Birthday (and) Surprises…
Such was the musical element of last night, as we celebrate Meg’s twentiCENSOREDth birthday with Soju, cake, music, and our furniture dealer’s immediate family (note: the ‘clap, clap’ element is a Korean variation on the otherwise identical song, leading to a certain amount of mumbling as everybody matched the same pace. Also, I believe they were initially unsure how to pronounce Meg’s name).
Apparently, such a wonderfully abstract scene is totally within the norm in Korean culture. Allow me to convey the backstory:
Meg’s birthday morning: consisting of staggering from bed to prepare necessary cups of morning energy, prepare bakery-bought sweetbread and arrange horrifically-wrapped presents reminiscent of the Edward Scissorhands wrapping school. Present presents (oh, the English language) to birthday person, await glee and/or violent disappointment.
As it turns out, she likes her ‘Pugs Not Drugs’ t-shirt. Thank you, Russell Howard.
In a fit of birthday hedonism, we then decided to ‘go and have another look’, ie. give in to finally buying the fabulous chest-of-drawers and floor lamp we’ve been eyeing in a local furniture/’antiques’ dealer. Stop me if this is getting too domestic for words to express. For two twenty-ish-year-olds, such an act of obvious maturity takes some effort.
Anyway, we are now the owners of said wonderfurniture – but not via any sales process we would be familiar with in the Rolfey’s or flea markets of England (give money, struggle with item, gtfo of my shop). Firstly, we paid a good price for said items. Secondly, Mr & Mrs Ryu (owners) went to the local shop and bought us coffees while we waited (for all of about 10 minutes) for them to remove the furniture from display and wrap it in a duvet for safety.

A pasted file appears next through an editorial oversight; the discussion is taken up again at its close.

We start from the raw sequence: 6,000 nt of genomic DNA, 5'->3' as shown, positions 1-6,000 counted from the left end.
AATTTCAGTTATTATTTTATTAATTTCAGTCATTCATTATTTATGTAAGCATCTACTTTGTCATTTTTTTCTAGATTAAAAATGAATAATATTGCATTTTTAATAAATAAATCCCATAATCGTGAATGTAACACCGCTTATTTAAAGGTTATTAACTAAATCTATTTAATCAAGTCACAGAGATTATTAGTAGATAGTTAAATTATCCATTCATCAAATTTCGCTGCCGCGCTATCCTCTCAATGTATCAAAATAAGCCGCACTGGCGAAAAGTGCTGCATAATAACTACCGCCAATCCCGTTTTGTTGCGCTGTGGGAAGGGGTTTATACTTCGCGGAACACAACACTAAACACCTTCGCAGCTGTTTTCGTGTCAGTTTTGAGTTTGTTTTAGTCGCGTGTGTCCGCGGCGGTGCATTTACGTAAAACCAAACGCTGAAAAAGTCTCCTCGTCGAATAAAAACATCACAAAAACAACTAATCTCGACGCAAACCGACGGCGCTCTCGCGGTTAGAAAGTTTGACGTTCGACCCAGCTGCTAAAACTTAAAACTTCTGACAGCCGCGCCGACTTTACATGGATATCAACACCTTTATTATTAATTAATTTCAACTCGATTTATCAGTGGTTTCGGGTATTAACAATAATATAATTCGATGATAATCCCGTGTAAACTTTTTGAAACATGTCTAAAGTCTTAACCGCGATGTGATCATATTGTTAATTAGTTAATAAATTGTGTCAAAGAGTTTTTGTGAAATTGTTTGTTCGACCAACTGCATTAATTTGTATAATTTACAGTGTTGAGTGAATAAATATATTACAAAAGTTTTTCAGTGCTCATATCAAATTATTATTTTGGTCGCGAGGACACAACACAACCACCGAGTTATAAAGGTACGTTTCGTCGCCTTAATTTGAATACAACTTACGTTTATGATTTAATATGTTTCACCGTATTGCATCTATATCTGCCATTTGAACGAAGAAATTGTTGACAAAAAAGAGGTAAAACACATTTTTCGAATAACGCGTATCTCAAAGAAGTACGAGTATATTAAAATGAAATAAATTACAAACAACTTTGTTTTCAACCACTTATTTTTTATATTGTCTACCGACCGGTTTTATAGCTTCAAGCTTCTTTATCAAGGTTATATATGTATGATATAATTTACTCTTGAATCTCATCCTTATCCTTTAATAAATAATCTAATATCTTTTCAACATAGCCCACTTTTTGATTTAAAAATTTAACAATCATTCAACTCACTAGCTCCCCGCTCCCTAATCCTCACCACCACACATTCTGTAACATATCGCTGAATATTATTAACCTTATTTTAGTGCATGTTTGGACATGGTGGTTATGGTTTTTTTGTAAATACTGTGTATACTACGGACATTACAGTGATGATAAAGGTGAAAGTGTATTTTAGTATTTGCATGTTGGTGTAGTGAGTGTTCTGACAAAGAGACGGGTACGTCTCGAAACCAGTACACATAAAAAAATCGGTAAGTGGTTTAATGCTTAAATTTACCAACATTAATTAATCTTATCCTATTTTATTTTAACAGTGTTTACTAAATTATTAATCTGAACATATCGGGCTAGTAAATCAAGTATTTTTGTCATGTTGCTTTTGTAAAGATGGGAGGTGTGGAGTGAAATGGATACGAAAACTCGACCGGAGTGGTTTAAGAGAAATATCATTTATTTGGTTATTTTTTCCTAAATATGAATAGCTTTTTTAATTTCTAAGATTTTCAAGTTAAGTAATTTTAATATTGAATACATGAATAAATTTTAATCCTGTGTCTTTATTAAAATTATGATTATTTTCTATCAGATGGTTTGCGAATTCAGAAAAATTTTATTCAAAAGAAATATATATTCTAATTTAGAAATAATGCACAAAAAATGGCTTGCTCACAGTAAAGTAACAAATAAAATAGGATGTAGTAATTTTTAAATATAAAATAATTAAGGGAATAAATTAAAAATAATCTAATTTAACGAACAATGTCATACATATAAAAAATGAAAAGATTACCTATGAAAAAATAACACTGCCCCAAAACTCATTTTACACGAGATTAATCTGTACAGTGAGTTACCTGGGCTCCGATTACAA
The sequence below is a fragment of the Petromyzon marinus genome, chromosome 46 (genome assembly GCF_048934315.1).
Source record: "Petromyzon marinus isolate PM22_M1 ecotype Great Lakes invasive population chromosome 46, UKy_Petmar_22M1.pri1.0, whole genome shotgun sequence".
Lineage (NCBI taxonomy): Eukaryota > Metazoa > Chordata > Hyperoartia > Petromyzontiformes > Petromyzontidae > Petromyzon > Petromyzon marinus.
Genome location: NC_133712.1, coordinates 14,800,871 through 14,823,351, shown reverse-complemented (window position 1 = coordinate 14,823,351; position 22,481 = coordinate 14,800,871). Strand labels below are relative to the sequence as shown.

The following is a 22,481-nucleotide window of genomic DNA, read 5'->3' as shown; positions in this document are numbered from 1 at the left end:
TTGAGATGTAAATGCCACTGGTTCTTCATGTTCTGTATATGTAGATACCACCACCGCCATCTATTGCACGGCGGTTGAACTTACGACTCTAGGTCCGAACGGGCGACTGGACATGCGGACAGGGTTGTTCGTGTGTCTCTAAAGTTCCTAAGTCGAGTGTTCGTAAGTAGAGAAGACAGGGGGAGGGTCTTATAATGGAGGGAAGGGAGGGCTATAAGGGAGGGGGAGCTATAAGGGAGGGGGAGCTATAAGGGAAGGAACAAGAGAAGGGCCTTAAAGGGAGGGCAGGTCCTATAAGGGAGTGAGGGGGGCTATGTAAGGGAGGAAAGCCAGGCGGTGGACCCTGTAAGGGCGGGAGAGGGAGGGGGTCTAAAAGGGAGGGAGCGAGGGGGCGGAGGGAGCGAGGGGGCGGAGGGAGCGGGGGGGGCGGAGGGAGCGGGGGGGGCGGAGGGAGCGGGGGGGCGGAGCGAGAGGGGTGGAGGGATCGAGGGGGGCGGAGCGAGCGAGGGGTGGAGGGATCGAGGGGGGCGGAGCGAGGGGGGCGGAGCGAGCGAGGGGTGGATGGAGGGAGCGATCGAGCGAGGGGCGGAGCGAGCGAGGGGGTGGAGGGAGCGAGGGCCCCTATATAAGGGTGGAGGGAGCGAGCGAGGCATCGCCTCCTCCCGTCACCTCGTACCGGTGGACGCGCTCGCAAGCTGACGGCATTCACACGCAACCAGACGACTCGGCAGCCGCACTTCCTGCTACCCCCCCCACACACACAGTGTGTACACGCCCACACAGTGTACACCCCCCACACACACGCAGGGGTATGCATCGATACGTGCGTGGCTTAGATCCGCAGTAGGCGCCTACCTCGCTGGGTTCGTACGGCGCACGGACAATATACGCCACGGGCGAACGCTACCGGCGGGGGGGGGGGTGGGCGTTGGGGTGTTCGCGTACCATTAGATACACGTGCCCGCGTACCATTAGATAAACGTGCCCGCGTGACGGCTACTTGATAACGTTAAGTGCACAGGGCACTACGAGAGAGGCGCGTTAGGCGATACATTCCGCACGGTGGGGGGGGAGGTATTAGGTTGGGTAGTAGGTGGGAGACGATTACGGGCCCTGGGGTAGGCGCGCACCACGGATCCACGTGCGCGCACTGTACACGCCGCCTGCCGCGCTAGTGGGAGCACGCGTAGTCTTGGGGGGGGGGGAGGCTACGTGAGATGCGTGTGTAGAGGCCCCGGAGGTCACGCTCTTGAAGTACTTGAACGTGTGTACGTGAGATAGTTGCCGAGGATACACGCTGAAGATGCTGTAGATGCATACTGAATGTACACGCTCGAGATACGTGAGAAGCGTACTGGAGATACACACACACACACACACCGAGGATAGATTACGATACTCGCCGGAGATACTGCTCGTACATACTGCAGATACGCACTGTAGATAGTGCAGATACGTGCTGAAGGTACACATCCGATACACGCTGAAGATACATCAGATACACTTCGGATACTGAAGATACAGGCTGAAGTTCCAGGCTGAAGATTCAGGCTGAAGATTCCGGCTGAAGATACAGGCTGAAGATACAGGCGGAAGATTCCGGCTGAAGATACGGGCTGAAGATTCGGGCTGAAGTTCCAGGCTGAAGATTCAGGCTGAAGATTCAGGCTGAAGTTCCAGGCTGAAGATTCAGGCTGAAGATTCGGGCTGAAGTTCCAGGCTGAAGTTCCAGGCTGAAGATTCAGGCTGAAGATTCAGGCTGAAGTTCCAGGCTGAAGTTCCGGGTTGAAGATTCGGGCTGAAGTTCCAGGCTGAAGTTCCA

Mr Ryu then drives us to our house, insists on carrying as much as possible so as not to inconvenience us, fits it all in the flat; then, upon noticing Meg holding up pictures on the wall, he sprints down (four floors) to his van, grabs his drill and puts them up for us. Would you like some birthday cake? we ask. Your birthday? he inquires. We have party tonight. My family, here, nine thirty. We are friends. You light candles, we give you birthday present. And, fast as he came into our lives, he was gone.
Six hours later, we host a genuinely enjoyable evening with the Ryu family, actually involving singing ‘Happy Birthday’, doing animal impressions and discussing cinema (in our case, trying to explain Borat without offending them). Mr. Ryu has now taken it upon himself to tailor-make a glass surface for our new ‘chopping-board/food preparation’ space in the kitchen – again, refusing any attempt of ours to offer payment.
I’m starting to forget if England actually has any customs; so far, it feels not so much that we have ways of our own so much as we don’t do things that others do – ie. be nice to one another and offer things without expecting more in return. Maybe I’m just jaded. I’m clearly going native.